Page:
Senators Ask Google, Apple, RIM to Remove DUI-Checkpoint Avoidance Apps

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News Posted: Wed, Mar 23 2011 9:36 AM
U.S. Senators Harry Reid (D-NV), Charles E. Schumer (D-NY), Frank Lautenberg (D-NJ), and Tom Udall (D-NM) are co-signers on a letter to Apple, Google, and RIM, in which they ask the companies to remove any apps from their respective marketplaces that allow users get around DUI checkpoints.
We know that your companies share our desire to end the scourge of drunk driving and we therefore would ask you to remove these applications from your store unless they are altered to remove the DUI/DWI checkpoint functionality.

One application contains a database of DUI checkpoints updated in real-time. Another application, with more than 10 million users, also allows users to alert each other to DUI checkpoints in real time.
A quick search on the App Store shows several such apps. One is .Tipsy., free, and another is Fuzz Alert Pro, a 99 cent app.

A similar app in the Android Market is PhantomALERT, which is a free app that also covers speed traps as well as DUI checkpoints.

In addition to these types of apps there are crowd-sourced apps like Trapster (which spans platforms) that help avoid speed traps and police checkpoints in general.

The open letter was published on March 22. It was sent to Google CEO Eric Schmidt, Scott Forstall, Apple's Senior Vice President, iPhone Software, and James L. Balsillie and Michael Lazaridis, the co-CEO's of RIM.
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DScheive replied on Wed, Mar 23 2011 11:51 AM

Thumbs up to the developer of these apps... cops have been using entrapment in states its illegal and them getting rid of this app because of there reason is still neglecting those developers freedoms...

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I agree with the cops and senators on this one, probably the first time too. If you aren't doing anything wrong then you have nothing to worry about. Get the drunk drivers off of the roads! I read about this all of the time living in CA, these checkpoints are doing nothing but good. Why should we encourage drunk driving, it's stupid.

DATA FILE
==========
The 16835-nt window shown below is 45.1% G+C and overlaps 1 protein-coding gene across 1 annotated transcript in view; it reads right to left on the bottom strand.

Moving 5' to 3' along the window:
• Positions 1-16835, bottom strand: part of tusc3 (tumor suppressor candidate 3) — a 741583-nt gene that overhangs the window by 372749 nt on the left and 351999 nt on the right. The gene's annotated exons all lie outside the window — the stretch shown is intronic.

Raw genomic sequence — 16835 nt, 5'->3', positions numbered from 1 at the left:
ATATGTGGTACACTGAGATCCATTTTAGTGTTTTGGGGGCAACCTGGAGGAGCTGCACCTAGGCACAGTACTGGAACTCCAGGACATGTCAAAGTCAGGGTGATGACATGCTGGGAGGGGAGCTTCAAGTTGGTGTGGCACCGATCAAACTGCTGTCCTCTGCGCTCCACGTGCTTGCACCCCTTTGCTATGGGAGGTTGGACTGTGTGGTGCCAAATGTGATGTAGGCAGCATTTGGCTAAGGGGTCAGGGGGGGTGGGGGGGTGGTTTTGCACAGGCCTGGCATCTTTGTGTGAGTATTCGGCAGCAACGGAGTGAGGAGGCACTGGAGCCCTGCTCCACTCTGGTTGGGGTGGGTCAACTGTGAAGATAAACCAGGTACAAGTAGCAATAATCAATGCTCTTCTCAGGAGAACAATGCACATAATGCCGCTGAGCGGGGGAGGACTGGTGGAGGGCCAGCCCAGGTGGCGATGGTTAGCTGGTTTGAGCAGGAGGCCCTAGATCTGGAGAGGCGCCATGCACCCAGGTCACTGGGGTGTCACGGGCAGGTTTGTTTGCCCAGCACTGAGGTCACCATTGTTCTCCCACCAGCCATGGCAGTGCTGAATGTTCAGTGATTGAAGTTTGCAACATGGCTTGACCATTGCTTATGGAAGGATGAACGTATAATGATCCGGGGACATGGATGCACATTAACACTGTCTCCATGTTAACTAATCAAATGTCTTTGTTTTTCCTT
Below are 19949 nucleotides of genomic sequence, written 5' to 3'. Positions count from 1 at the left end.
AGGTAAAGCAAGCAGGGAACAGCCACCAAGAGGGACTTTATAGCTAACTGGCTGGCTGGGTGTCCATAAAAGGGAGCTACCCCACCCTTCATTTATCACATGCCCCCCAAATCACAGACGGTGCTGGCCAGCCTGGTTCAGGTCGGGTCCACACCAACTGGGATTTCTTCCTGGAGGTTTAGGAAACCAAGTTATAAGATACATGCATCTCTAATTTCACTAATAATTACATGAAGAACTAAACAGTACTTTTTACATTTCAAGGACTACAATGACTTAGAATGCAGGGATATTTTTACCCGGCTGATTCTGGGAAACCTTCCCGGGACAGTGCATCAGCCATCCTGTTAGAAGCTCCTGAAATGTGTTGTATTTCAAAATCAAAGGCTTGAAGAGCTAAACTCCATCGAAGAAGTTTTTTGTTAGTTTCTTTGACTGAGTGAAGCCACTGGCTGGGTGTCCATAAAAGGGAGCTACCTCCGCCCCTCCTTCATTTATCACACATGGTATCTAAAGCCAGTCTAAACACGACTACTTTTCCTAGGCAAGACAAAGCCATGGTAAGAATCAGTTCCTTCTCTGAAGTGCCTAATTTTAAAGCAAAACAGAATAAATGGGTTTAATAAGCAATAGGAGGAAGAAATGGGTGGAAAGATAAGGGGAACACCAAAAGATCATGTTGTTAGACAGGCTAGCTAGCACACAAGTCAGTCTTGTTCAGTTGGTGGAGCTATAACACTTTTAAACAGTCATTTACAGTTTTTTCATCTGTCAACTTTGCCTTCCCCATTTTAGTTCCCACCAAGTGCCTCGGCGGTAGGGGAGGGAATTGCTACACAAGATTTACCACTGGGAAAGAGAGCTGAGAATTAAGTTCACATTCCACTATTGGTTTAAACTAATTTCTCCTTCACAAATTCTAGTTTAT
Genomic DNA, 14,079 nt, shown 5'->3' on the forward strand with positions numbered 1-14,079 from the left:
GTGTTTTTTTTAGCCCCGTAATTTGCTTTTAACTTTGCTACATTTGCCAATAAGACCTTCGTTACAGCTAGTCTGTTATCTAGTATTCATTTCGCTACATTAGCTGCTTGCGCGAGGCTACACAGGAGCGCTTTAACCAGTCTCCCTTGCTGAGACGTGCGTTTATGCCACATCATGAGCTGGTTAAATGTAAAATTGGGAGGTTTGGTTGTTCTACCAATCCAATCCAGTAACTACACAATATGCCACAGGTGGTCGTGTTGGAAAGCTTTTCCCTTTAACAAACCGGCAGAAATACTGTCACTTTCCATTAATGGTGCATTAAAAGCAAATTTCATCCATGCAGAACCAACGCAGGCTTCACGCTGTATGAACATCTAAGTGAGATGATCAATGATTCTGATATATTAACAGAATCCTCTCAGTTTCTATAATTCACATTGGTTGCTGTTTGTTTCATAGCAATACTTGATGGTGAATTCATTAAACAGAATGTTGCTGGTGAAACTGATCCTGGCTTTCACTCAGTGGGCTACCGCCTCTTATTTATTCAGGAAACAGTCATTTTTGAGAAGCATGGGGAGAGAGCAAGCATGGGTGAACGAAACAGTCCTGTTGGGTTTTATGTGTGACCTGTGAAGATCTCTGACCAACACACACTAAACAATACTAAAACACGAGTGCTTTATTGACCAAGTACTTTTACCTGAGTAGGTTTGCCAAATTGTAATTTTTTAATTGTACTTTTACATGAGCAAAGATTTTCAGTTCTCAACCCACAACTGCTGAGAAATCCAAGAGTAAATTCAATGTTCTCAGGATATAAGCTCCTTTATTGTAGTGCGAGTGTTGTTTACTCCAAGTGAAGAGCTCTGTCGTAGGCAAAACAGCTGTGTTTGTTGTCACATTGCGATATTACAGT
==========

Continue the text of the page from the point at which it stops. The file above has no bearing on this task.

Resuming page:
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noelbeale replied on Wed, Mar 23 2011 1:34 PM

I find these comments by the Senators to be highly amusing. Why? Because in almost EVERY case of a DUI checkpoint being set up in VA, the VA Police go on the local news stations and announce where it is. The VA Police consider ANNOUNCING the locations as a vital part of the DUI checkpoint process to curb drunk driving. As such, at least in VA, this sort of app has police approval, since it does exactly the same thing the VA Police do each time a check point is setup. Heck, the VA police are even quoted in the PhantomALERT app description.

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I think the app is fine, its like calling a friend and telling them where you saw it.

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Inspector replied on Wed, Mar 23 2011 2:49 PM

who here can say they never used one? :D. The government is getting more and more involved in stuff they shouldn't be. Even with out the apps it can be done, maybe though a browser.

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rapid1 replied on Wed, Mar 23 2011 2:56 PM

Please you are stealing one of the main ways state governments have to make money traffic tickets, come on you are already not paying taxes when people order from you, rofl!

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rapid1 replied on Wed, Mar 23 2011 3:00 PM

Hey Noel that is state governments who use it for something besides making money. I really stand behind VA on that as it is actually using it as a tool to cut down on the act (DUI/DWI). Most states don't do that I am pretty sure they just use traffic tickets for money, you also have to understand the insurance companies pay them as well. When someone gets a DUI/DWI there insurance rates increase dramatically, so the politicians get paid for these laws by lobbyists (which should be completely illegal period).